Political discourses served the purpose of justifying punitive and paternalistic policies designed to shape the behaviour of First Nations peoples and the organisations that they had created, coercing them to conform to a particular way of doing business and providing programs and services aimed at overcoming dependency. Government policy and practices endeavoured to contain and remap the distinct role that First Nations organisations play in society, hindering their capacity to engage in community development and reducing them to an Indigenous service delivery function in a new social service market in this era. Indigenous organisations, which formerly operated like community cooperatives and had a far more societal function in relation to community development and self-determination, were to now operate in a competitive social service market.

competing with mainstream not-for-profits, and each other, for funding - a market that is nonetheless false and does not attribute a true economic, social, or public value to the social service that is provided. What endures from the era of Indigenous community development in cities is local institutions in the form of First Nations organisations (Moran 2016).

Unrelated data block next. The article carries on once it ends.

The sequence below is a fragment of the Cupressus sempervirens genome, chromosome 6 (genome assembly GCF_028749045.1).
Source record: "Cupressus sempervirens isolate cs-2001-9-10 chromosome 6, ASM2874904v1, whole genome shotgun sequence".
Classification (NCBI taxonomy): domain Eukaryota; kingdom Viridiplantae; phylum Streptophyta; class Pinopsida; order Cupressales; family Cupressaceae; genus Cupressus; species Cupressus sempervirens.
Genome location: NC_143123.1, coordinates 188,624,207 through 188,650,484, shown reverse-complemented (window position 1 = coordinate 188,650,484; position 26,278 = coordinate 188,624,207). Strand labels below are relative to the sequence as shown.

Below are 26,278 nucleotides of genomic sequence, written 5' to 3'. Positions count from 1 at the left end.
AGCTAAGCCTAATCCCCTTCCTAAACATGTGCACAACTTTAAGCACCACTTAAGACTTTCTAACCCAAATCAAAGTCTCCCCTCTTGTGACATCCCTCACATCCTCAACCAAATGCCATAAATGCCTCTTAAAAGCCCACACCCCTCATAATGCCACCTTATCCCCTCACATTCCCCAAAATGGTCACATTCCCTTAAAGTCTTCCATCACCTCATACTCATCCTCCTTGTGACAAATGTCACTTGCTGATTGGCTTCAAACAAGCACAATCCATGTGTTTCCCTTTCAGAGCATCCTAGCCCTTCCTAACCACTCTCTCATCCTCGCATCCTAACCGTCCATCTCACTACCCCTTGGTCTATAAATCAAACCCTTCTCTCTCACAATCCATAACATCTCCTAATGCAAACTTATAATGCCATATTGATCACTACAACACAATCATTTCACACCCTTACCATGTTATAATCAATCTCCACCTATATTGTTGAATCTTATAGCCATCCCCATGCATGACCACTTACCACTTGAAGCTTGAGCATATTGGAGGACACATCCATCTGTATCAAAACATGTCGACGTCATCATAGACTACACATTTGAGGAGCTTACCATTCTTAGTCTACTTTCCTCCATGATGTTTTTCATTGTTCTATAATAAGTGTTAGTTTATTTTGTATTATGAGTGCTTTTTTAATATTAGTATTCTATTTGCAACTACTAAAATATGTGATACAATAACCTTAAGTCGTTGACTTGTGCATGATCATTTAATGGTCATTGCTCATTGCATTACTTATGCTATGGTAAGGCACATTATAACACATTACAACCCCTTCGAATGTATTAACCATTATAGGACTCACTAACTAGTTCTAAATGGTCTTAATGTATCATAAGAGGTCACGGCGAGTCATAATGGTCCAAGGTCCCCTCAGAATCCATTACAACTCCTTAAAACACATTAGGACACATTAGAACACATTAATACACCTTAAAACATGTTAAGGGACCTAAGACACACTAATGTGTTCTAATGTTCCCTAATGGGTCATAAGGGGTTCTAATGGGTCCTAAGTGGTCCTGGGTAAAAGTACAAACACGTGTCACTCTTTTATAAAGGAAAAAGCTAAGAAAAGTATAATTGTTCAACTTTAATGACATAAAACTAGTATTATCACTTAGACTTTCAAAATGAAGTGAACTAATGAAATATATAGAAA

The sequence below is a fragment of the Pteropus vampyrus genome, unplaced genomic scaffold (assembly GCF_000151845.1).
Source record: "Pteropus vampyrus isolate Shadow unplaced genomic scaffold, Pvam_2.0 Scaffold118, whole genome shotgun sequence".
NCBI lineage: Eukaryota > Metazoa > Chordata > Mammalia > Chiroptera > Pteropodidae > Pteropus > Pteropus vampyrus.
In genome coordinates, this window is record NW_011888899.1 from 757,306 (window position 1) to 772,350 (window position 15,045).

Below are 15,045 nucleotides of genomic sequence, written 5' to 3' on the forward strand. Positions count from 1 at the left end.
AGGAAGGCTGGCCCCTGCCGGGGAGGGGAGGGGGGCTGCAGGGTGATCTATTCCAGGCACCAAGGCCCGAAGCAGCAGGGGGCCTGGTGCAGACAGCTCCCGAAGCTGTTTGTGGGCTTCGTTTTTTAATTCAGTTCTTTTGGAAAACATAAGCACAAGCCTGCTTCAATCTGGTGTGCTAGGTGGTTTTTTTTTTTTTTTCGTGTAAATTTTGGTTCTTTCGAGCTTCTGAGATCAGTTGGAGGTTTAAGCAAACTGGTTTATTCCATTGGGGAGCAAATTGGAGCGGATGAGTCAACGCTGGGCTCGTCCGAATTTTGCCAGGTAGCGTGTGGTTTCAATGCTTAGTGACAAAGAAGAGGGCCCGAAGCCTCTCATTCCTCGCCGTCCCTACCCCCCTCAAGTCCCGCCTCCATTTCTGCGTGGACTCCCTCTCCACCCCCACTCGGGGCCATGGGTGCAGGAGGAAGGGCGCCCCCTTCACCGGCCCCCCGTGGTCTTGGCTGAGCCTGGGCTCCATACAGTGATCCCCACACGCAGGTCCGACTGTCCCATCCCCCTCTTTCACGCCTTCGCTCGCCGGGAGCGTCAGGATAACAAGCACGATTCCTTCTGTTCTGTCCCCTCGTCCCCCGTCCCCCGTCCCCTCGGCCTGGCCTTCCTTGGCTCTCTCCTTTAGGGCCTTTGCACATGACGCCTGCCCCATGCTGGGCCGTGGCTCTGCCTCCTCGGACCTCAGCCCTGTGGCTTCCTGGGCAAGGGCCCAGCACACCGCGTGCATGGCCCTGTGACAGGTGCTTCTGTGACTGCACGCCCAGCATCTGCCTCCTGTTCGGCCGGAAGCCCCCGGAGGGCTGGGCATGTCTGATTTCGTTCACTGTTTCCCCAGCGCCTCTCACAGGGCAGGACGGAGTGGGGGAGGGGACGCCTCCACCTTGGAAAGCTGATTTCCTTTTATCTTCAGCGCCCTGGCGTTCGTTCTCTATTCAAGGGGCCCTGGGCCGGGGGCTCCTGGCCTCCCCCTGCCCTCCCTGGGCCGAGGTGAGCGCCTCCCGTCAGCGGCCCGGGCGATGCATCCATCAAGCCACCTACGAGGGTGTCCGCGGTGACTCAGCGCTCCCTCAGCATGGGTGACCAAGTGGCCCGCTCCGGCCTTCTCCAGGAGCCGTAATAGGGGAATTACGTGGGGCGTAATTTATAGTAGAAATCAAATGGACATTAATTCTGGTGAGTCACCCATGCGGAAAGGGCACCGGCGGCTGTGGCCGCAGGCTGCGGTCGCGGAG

This resulted in a significant shift in the way governments did business with First Nations organisations (Howard-Wagner 2018b). One year earlier, the Australian government had tried to mainstream Aboriginal legal services, which had been created in the early 1970s, putting this service out to tender among corporate law firms. One month later, the Aboriginal and Torres Strait Islander Commission (ATSIC) was abolished. Four months later, the Australian federal government of the day introduced the Corporations (Aboriginal and Torres Strait Islander) Bill 2005 into federal Parliament. The bill was to replace the Aboriginal Councils and Associations Act 1976 (Cwth). The new mainstreaming and the new Indigenous Corporations Act were designed to fix alleged problems of accountability and governance within incorporated First Nations organisations (Vanstone 2004). That is, reforms were touted as necessary in terms of addressing the ’deficits’ in First Nations organisations, which were constructed in political discourses as weak governance zones (Clothier 2006, 1) and as lacking accountability (Howard-Wagner 2006). Around this time too, the Commonwealth Development Employment Program (CDEP) was abolished in urban areas, which had aimed to provide work and on-the-job training, and develop the culture and economies of Indigenous communities’ (Hudson 2015, vii). First Nations organisations were progressively affected too by the further marketisation of a newly defined social service sector. Aboriginal organisations were no longer to be subsidised by the state. They were no longer to be given special treatment. This placed many existing urban First Nations organisations in funding competition with secular and religious non-govermnent organisations. They were also subject to a whole new set of regulatory arrangements that dictated the way this newly defined social service sector did business with the government. As Sanders notes, the new mainstreaming at a government department level has seen very different Indigenous-specific programs inherited from ATSIC turned into much more standardised versions of general government programs (Sanders 2014). This new mainstreaming has also entailed the standardisation of Indigenous-specific programs into one-size-fits-all programs and the standardisation of Indigenous sendee delivery, so much so that specialised First Nations organisations become redundant and what becomes important is value for money. This is where mainstreaming meets a market rationality. The new mainstreaming differs in that it is not about mainstream services operating alongside Aboriginal services, as a form of complementary service delivery, which was the case in the ATSIC years. But the new mainstreaming is an apparatus or a technology of neoliberal governance. Further reforms were to come in the state of NSW, diminishing the capacity of many First Nations organisations. This would ultimately be followed by a new federal Indigenous affairs funding scheme in 2014 known as the Indigenous Advancement Strategy